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Suicide Songs

Some lyrics shout, others are subtle; all express struggle and some offer help.

K. Ramsland
Source: K. Ramsland

On November 9, Variety featured a brief story about lyrics for an unreleased song from Swedish musician Avicii, who died by suicide in April. They seemed to “mirror some of the internal conflicts Avicii was facing leading up to his death.”

Starting to choke on / Your heart in your throat and / It feels just like / You can’t remember how to fight.

Yet, lyrics aren't necessarily personal. Artists also try to capture the mood of a wider audience, striving for broad appeal. Like some suicide notes, songs can resist definitive interpretation. They might even play with double meanings.

A production on the TV show, Smash, included one: “Broadway, Here I Come.” A stage actress who'd fought her way to the top finds it a daunting place, too much for her. She steps off a ledge, singing, “Broadway, here I come.” This common expression of hope for fame was turned into a description of falling toward the street—Broadway. “Going to pieces,” then also has a double meaning, and the last thing she hears sounds like both a scream and a cheer. But she will never know.

Such songs show up across genres, often in country, rap, punk, and rock. One article identifies Van Halen’s rowdy “Jump” as an encouragement to another man on a tall building to end his life. David Lee Roth said that the song was inspired by a news report about a man on a building and an onlooker apparently yelling, “Go ahead.”

Rihanna has a song called “Suicide,” with a person “standing over the edge.” It’s about fear, stress and an inability to deal with a situation. It gets harder every day to stay alive, and it’s tied (like many suicides) to a relationship.

Wikipedia, Spinditty and other sources list dozens of suicide songs, some you’ve probably never heard of and some that might surprise you.

Sarah McLaughlin’s “Angel” is about a heroin overdose. She said she understood the feeling that could inspire using it: "I've been in that place where you've messed up and you're so lost that you don't know who you are anymore, and you're miserable—and here's this escape route."

Metallica released “Fade to Black,” based on drummer Lars Ulrich's and vocalist James Hetfield’s shared “obsession with death.” In an interview, Hetfield said they knew it would upset listeners. “It's a suicide song, and we got a lot of flak for it as if kids were killing themselves because of the song. But we also got hundreds of letters from kids telling us how they related to the song and that it made them feel better.”

Ozzy Osbourne was sued in 1986 over “Suicide Solution” by the parents John McCollum. They said that the depressed teen had killed himself with a gun while listening to the song. They claimed that, with hidden lyrics, the band had urged listeners to “get the gun and try it, shoot, shoot, shoot.” Osbourne responded that “Suicide Solution” had no hidden lyrics and was actually an anti-suicide composition written about a fellow musician who'd drunk himself to death. A California court dismissed the McCollums’ lawsuit.

Among the strangest stories features “Gloomy Sunday,” also known as "the Hungarian Suicide Song." Composed by Rezso Seress and published in 1933, it expressed despair over current world conditions. Then poet Laszlo Javor wrote a different set of lyrics about a suicidal man who was depressed over the death of his lover. Sam Lewis wrote lyrics for the English version, also referring to suicide. Rumors started that the song had inspired numerous listeners to commit suicide. Press reports associated it with 19 such incidents in Hungary and the U.S. However, these deaths proved difficult to verify, especially in light of other cultural factors at the time. Still, in January 1968, Seress himself committed suicide. He jumped out a window, survived, and then used a wire to fatally choke himself in the hospital.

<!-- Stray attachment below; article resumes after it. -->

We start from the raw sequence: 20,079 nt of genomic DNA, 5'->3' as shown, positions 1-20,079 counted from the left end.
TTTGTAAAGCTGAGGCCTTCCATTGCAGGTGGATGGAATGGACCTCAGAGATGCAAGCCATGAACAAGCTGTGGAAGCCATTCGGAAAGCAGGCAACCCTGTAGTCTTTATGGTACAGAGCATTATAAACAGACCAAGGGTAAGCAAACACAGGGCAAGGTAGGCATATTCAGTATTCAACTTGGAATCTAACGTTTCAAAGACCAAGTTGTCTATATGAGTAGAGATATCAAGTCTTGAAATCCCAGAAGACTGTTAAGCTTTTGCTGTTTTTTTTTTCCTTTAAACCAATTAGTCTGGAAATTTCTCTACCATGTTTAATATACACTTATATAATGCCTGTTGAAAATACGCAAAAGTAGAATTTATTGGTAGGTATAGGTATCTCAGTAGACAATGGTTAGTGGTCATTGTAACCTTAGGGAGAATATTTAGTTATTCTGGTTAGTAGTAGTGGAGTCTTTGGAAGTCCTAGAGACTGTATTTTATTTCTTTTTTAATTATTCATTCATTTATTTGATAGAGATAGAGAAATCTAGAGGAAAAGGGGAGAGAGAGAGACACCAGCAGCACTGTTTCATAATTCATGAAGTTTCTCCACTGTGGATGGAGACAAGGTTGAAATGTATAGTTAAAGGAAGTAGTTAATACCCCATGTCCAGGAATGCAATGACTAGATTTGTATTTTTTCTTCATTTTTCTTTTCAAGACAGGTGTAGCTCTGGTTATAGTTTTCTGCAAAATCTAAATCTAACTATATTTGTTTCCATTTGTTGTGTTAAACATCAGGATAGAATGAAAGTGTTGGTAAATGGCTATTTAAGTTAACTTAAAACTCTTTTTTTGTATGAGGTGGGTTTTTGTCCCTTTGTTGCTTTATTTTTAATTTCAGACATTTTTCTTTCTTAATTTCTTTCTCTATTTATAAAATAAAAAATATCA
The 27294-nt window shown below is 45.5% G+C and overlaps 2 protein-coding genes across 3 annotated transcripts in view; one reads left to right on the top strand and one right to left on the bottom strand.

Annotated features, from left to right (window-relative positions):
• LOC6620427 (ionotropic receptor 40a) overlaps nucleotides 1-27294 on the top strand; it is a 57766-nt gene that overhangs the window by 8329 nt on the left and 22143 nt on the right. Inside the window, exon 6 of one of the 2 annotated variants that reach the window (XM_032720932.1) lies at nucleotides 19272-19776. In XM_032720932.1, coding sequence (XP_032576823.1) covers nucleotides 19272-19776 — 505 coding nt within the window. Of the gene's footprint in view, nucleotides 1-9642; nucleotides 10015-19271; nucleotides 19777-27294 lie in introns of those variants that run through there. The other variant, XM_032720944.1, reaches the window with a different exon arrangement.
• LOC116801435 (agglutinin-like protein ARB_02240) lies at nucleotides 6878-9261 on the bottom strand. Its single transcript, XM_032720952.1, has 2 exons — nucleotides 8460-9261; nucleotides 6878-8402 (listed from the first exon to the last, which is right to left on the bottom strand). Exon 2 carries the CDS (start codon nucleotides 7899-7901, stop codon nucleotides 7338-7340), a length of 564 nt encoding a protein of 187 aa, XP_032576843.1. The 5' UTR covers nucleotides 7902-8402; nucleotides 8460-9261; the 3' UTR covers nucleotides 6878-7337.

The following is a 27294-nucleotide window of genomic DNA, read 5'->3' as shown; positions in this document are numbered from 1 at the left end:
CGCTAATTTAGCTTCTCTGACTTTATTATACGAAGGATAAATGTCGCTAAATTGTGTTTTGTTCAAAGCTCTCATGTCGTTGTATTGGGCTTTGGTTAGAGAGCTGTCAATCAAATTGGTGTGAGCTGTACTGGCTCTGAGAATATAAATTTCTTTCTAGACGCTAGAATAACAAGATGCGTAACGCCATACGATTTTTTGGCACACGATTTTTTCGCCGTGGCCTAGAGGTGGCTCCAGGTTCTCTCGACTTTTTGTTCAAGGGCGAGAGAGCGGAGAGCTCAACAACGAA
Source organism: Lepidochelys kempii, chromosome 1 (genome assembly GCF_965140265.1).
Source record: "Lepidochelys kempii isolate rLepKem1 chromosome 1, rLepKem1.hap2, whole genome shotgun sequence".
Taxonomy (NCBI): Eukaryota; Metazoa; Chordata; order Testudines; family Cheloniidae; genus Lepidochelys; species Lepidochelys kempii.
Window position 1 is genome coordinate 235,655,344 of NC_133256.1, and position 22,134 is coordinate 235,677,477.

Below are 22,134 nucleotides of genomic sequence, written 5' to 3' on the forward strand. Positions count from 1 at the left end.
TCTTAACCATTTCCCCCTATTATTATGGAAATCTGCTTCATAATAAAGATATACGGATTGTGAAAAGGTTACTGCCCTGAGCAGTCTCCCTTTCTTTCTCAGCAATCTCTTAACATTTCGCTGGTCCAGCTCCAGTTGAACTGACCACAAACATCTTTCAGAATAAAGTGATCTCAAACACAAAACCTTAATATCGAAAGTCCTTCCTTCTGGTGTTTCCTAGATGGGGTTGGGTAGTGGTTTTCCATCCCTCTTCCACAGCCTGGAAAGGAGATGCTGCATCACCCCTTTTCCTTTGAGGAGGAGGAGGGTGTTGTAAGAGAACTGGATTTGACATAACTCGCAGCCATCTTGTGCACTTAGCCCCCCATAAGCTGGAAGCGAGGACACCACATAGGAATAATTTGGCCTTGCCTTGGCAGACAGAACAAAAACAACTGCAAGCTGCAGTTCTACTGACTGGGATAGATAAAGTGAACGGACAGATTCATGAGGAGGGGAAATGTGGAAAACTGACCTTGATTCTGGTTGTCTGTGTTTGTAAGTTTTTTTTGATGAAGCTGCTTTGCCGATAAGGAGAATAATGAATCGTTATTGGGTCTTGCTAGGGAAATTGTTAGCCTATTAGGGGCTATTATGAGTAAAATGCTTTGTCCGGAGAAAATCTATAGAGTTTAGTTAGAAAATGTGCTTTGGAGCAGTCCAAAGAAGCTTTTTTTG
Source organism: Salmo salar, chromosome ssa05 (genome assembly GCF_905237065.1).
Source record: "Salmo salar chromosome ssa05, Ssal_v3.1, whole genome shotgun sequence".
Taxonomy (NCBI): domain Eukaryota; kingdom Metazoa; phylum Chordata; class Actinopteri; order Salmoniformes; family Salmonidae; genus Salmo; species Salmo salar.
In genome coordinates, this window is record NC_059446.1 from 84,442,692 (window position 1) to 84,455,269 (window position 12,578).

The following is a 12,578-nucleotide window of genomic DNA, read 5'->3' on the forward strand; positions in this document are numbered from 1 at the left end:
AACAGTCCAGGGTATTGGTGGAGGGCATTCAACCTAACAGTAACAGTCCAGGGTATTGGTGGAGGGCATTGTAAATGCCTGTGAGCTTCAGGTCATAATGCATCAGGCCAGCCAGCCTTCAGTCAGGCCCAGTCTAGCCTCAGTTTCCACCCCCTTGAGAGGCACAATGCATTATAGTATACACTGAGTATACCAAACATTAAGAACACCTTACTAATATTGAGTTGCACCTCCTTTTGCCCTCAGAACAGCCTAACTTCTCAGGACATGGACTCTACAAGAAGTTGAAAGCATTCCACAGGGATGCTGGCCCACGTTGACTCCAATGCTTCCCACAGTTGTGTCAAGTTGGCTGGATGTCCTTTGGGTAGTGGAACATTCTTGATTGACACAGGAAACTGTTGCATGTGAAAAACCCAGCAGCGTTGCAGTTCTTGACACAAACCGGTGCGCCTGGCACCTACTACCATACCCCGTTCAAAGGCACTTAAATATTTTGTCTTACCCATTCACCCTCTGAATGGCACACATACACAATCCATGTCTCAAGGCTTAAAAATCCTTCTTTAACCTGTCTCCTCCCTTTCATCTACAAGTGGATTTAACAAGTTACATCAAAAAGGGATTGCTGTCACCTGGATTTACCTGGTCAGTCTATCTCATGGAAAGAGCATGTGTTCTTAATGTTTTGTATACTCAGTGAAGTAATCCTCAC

Yet giving up and giving in aren’t the only themes of suicide songs. Some are intended to help depressed people to “hold on for one more day.” The American rock band, Good Charlotte, received so many letters from kids who felt lost and lonely that they wrote “Hold On” to motivate their listeners to stay the course.

More explicitly helpful is “Good-bye (I’m Sorry),” by Jamestown Story. The narrator has decided that his time is over. He has numerous issues, including emotional disorders, and feels worthless. The title alone resembles some suicide notes, but embedded within the 2007 version is a spoken portion about suicide facts and the number for the National Hopeline Network. (The 2011 version does not include them.)

In 2017, American rapper Logic’s breakout single about suicide prevention reportedly increased calls to hotlines by 27%. The song title, "1-800-273-8255," is the number for the National Suicide Prevention Lifeline. Google searches for it increased by 100%. Aware that he has helped to save lives, the rapper said that it was “the most important song I’ve ever wrote.” When he and two other artists performed it for the MTV Video Music Awards, he brought suicide survivors onstage. The hotline’s calls surged by 50%.

People do respond to the messages in these songs, and many are impressionable. Sometimes they just appreciate a poetic expression of their turmoil, but some also find solace and look for help.